Expired film is still workable as long as you know how to work with it and have an idea what to expect with the results.
They probably don’t know it, but the retro, dreamy look that a lot of people associate with film photography is usually caused by expired film. You can call some of the results as happy accidents, but that doesn’t change the fact that expired film is tricky to shoot with. If you’re drawn to film photography because of this look, we suggest watching this video before you start hoarding expired film.
Expired film is fun and terrifying at the same time. Take it from Alastair Bird, who describes himself as a “devoted expired film lover and hater”. He initially wanted to make a video that disavows and swears off shooting with expired film. But he ended up changing his mind and came up with the cautionary video below for those who are still curious and want to give it a go.
With fresh film you get to work with something predictable. The colors, tone, and film speed or sensitivity are set, and you get consistent results because of this. But with expired film, you can’t be sure of what you’ll get, especially if they’ve been expired for a long time. Alastair described some of the issues typically encountered with expired film; fogging and color shifts. This means out-of-date film becomes unreliable, and you risk getting disappointed with the results, especially if you’re shooting something important like a project.
Fogging, which in summary causes your photos to look flat and muddy, increases over time; the longer the film sits, the more dense the base plus fog becomes. The faster the film speed, the faster and more pronounced it gets. Different brands also fog differently. This also happens with photographic paper, but Alastair says you can somewhat mitigate that in the darkroom with a chemical called benzotriazole. Unfortunately, there’s no way to do this with film.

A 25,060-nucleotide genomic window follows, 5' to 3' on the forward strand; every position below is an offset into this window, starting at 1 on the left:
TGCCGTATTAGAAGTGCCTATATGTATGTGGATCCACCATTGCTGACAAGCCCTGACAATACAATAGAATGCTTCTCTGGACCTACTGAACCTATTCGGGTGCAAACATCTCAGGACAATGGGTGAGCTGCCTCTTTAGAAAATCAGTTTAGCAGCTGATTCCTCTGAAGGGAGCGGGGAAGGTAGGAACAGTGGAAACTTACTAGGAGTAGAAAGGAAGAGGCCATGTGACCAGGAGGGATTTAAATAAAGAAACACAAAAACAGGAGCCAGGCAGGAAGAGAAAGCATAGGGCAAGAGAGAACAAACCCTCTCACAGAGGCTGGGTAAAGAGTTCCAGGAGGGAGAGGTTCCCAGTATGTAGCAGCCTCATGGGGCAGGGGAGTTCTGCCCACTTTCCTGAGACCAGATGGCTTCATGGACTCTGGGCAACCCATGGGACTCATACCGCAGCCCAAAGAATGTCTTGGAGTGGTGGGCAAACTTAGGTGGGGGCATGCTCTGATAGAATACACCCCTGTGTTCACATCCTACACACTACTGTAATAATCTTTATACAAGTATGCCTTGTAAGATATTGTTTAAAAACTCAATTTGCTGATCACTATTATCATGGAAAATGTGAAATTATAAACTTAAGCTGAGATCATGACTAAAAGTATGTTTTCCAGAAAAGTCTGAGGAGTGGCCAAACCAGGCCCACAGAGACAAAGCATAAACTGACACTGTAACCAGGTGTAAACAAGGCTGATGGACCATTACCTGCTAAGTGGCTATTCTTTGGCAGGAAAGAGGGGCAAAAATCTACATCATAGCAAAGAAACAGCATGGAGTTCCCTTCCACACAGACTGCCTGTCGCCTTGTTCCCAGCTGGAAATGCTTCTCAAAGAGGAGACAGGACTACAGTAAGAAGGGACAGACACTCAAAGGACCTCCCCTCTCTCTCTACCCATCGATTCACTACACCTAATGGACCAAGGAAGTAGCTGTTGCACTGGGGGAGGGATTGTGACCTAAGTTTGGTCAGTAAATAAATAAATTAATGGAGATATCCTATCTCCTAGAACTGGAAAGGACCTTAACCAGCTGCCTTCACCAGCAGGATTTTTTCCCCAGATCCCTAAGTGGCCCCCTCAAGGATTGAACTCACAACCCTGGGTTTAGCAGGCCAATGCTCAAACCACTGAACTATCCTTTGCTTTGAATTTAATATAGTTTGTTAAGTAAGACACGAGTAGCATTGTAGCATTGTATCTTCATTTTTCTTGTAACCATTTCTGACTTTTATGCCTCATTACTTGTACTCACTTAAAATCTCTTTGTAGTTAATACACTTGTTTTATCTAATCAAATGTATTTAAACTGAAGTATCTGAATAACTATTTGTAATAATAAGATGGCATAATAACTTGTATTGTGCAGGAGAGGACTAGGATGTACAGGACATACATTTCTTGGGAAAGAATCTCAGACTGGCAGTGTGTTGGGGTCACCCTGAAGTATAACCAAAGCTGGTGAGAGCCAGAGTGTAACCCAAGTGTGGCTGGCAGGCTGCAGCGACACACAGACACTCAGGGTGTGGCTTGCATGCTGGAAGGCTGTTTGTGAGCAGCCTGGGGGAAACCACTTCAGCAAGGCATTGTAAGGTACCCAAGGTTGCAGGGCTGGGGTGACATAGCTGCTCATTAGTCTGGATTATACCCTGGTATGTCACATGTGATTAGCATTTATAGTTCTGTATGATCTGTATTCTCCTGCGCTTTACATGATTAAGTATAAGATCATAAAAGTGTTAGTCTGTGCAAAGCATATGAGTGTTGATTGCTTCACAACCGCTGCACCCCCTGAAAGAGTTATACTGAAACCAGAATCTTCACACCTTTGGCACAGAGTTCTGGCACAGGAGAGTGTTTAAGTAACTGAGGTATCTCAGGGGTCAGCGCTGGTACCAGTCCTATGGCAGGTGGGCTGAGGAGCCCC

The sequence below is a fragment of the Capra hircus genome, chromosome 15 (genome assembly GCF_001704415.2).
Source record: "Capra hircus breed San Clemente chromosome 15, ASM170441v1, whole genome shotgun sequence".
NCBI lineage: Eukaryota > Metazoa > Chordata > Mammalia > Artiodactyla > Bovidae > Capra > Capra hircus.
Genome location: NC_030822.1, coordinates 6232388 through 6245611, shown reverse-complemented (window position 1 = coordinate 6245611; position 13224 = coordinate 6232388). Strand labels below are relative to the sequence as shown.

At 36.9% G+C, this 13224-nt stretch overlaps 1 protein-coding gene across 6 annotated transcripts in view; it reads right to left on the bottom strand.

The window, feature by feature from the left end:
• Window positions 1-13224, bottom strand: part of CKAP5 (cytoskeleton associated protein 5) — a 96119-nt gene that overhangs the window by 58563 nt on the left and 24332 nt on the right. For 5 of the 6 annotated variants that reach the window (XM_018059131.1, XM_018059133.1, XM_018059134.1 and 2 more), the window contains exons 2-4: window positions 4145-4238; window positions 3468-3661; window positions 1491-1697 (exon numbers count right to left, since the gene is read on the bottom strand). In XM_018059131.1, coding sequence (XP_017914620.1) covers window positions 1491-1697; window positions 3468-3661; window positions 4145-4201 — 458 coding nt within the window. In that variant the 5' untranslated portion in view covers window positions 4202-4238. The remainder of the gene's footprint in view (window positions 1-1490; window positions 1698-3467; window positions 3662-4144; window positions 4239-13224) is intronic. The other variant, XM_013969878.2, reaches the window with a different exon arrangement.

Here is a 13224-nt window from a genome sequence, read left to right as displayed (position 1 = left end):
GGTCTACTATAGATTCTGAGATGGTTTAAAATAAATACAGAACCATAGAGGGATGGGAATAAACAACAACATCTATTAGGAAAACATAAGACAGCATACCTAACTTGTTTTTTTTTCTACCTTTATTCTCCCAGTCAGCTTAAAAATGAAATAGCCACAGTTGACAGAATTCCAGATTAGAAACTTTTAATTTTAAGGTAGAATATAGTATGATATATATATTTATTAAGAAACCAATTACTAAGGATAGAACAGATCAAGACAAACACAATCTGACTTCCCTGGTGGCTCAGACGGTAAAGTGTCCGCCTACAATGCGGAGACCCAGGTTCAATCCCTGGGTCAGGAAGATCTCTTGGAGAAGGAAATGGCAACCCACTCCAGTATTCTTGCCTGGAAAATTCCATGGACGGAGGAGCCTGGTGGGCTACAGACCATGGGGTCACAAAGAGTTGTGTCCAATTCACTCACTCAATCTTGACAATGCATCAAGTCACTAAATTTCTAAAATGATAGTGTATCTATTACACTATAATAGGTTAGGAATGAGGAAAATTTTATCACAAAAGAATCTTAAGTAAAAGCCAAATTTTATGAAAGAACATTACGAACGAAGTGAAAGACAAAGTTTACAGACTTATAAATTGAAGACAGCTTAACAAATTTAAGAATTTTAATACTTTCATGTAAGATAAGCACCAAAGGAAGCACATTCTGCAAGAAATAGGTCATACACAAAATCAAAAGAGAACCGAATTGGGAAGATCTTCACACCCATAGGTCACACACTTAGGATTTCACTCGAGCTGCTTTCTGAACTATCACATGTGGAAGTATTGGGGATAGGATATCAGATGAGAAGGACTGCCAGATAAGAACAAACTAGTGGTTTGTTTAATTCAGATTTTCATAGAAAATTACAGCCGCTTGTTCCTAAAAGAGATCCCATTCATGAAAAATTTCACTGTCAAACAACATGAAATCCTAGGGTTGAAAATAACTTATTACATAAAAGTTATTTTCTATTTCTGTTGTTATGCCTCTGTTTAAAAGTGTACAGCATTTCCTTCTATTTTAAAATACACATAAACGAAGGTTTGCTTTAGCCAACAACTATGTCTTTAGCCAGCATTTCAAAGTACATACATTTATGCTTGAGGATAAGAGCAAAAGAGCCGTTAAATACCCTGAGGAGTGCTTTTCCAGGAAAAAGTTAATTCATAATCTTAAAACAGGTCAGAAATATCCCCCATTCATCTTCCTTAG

To make things more complicated, the warmer the environment you keep your film in, the faster the increase of fogging. This is why we often hear the suggestion to keep film (except your instant film) in the refrigerator or freezer to help slow down degradation. It’s also why very expired film is always a gamble to use because you often don’t how it was stored.
As for color shifts in expired film, it often manifests in overlays of magenta or cyan, and it may occur randomly only in some parts of your image. The dominance in one color, as Alistair explains, may actually be because the emulsion has already lost the other colors.
So, there you go. These films may not always be the best to shoot with, but if you can at least manage your expectations, you’ll save yourself some major disappointment.
Check out Alastair Bird’s YouTube channel for more of his photography tips and tricks.
Screenshot image from the video by Alastair Bird